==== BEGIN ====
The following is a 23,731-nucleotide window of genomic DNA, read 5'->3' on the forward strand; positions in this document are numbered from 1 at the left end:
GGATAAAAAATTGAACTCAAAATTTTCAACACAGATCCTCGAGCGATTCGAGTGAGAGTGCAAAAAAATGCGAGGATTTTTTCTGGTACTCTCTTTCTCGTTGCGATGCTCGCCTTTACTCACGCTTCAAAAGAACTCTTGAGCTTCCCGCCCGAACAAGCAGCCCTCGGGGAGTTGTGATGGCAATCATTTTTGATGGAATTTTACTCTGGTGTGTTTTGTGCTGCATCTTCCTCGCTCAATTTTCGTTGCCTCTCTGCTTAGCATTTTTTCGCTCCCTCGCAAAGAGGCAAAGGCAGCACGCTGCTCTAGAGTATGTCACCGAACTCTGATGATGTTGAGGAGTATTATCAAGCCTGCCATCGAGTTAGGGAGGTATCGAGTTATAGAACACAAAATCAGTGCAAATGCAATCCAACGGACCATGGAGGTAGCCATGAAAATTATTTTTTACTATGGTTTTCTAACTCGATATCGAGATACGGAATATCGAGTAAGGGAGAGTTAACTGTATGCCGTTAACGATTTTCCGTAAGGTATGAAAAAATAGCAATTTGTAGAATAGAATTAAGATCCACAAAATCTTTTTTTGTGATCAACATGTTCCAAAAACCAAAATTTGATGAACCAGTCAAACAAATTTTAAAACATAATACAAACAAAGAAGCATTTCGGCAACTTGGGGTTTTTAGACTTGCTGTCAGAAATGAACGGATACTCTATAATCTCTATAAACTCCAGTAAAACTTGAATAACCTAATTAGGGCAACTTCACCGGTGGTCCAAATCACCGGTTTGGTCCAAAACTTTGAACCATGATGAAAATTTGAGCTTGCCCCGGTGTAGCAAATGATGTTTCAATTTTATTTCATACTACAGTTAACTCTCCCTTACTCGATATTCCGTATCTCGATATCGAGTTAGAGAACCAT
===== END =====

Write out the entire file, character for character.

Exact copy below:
The following is a 23,731-nucleotide window of genomic DNA, read 5'->3' on the forward strand; positions in this document are numbered from 1 at the left end:
GGATAAAAAATTGAACTCAAAATTTTCAACACAGATCCTCGAGCGATTCGAGTGAGAGTGCAAAAAAATGCGAGGATTTTTTCTGGTACTCTCTTTCTCGTTGCGATGCTCGCCTTTACTCACGCTTCAAAAGAACTCTTGAGCTTCCCGCCCGAACAAGCAGCCCTCGGGGAGTTGTGATGGCAATCATTTTTGATGGAATTTTACTCTGGTGTGTTTTGTGCTGCATCTTCCTCGCTCAATTTTCGTTGCCTCTCTGCTTAGCATTTTTTCGCTCCCTCGCAAAGAGGCAAAGGCAGCACGCTGCTCTAGAGTATGTCACCGAACTCTGATGATGTTGAGGAGTATTATCAAGCCTGCCATCGAGTTAGGGAGGTATCGAGTTATAGAACACAAAATCAGTGCAAATGCAATCCAACGGACCATGGAGGTAGCCATGAAAATTATTTTTTACTATGGTTTTCTAACTCGATATCGAGATACGGAATATCGAGTAAGGGAGAGTTAACTGTATGCCGTTAACGATTTTCCGTAAGGTATGAAAAAATAGCAATTTGTAGAATAGAATTAAGATCCACAAAATCTTTTTTTGTGATCAACATGTTCCAAAAACCAAAATTTGATGAACCAGTCAAACAAATTTTAAAACATAATACAAACAAAGAAGCATTTCGGCAACTTGGGGTTTTTAGACTTGCTGTCAGAAATGAACGGATACTCTATAATCTCTATAAACTCCAGTAAAACTTGAATAACCTAATTAGGGCAACTTCACCGGTGGTCCAAATCACCGGTTTGGTCCAAAACTTTGAACCATGATGAAAATTTGAGCTTGCCCCGGTGTAGCAAATGATGTTTCAATTTTATTTCATACTACAGTTAACTCTCCCTTACTCGATATTCCGTATCTCGATATCGAGTTAGAGAACCAT